“Laetoli,” your cautionary tale about the consequences of global warming, features a man struggling to survive after a catastrophic volcanic eruption. He’s up against not just this desolate world—where ash falls like deadly snow and temperatures soar—but also against the other people left behind. (It reminds me of the series The Terror, in which a group of explorers become stranded in the arctic and have to confront both nature’s power and the monsters that exist within themselves.) In spite of your story’s bleak outlook, you bring things to a moving ending. What would you like readers to take away from this story?

I’m glad you saw the hope at the end. I had one reviewer describe it as “depressing,” which I guess it is, but I hope not in the larger picture. There have been many “ends of the worlds” through human history. It’s probable someday, someone will die in the final one, but in the meantime, those footprints in the ash are evidence of a continuity of community, hope, and mutual aid stretching back uninterrupted for millions of years to a day when that family of survivors, possibly in a time before verbal language, walked together across the desolation of a volcanic eruption in search of a new life. The point is they did it together, which is something I hope people take from the story—we’re not lone wolves, we’re social beings and we always have been.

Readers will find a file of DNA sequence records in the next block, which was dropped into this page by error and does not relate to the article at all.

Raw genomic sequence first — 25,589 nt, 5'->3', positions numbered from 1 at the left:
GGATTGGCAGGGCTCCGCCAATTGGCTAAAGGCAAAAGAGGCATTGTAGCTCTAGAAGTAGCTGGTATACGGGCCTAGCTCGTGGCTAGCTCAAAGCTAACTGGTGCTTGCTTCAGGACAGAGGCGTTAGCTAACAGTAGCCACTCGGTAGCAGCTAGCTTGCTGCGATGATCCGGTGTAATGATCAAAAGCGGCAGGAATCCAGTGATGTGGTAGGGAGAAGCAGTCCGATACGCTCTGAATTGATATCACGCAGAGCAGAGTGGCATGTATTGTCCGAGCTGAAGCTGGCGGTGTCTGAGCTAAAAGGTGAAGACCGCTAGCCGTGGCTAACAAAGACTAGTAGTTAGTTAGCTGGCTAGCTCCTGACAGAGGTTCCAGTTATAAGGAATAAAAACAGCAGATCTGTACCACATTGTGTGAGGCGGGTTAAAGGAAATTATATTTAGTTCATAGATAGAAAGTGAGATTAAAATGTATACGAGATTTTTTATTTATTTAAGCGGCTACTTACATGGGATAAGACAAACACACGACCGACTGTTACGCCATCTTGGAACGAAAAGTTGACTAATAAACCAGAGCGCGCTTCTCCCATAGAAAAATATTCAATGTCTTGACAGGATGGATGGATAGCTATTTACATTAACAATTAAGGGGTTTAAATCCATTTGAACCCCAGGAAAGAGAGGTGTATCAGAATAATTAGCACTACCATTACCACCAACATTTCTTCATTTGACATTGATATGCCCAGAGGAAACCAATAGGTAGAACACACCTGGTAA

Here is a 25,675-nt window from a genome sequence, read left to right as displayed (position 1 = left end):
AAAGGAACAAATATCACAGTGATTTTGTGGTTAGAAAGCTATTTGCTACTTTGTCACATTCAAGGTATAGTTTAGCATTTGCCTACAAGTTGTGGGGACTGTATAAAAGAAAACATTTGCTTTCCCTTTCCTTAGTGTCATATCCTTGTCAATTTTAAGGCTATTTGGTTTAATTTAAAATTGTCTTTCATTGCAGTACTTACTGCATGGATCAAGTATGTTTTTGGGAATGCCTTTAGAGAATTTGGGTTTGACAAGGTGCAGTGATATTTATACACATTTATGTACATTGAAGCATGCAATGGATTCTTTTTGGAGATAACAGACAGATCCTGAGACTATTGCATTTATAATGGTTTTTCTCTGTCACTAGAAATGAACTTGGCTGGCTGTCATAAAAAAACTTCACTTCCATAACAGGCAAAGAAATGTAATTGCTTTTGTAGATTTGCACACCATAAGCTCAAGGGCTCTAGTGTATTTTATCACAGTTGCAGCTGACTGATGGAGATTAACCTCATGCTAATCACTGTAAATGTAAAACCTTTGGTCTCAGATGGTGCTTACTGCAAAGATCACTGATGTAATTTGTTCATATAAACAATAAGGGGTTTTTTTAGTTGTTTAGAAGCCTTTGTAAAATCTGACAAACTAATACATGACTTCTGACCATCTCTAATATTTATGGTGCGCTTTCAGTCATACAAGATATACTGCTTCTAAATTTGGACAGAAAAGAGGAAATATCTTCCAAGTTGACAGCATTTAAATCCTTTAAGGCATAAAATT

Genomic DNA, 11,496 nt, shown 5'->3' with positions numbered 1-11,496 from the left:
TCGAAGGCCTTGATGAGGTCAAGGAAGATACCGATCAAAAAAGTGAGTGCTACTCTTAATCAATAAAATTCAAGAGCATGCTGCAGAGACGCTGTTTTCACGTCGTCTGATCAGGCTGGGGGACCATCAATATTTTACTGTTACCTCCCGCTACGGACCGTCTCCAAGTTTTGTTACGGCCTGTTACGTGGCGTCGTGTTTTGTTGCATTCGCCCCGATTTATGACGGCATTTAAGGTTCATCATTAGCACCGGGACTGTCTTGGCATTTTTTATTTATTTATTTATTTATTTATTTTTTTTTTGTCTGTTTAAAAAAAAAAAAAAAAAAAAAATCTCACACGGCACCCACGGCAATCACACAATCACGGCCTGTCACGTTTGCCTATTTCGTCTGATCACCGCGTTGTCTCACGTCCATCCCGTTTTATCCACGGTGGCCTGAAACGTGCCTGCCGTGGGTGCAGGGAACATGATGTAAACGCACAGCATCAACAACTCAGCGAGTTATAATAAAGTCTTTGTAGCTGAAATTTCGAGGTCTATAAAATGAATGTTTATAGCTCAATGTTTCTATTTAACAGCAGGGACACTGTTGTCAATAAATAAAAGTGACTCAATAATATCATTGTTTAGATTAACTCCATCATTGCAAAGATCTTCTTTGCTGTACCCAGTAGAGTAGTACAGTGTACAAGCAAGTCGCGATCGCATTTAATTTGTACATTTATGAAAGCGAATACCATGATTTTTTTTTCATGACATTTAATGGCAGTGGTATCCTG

A short story can be harder to write than a novel, and you accomplish so much in a small space here. What’s your process for writing a short story? Any special tips for pulling it off?

I start with a basic idea, the “what if” question and try to build an action-based story around that. When the basic plot is set—usually in a page or less, I look for obstacles and threats for tension, for the suspense, and make sure to build those. Sort of like a steeplechase course—first build the track, then set up the obstacles. It doesn’t matter what the stakes in a story are, but to grab our interest there has to be a chance the protagonist will lose. And some heroes do.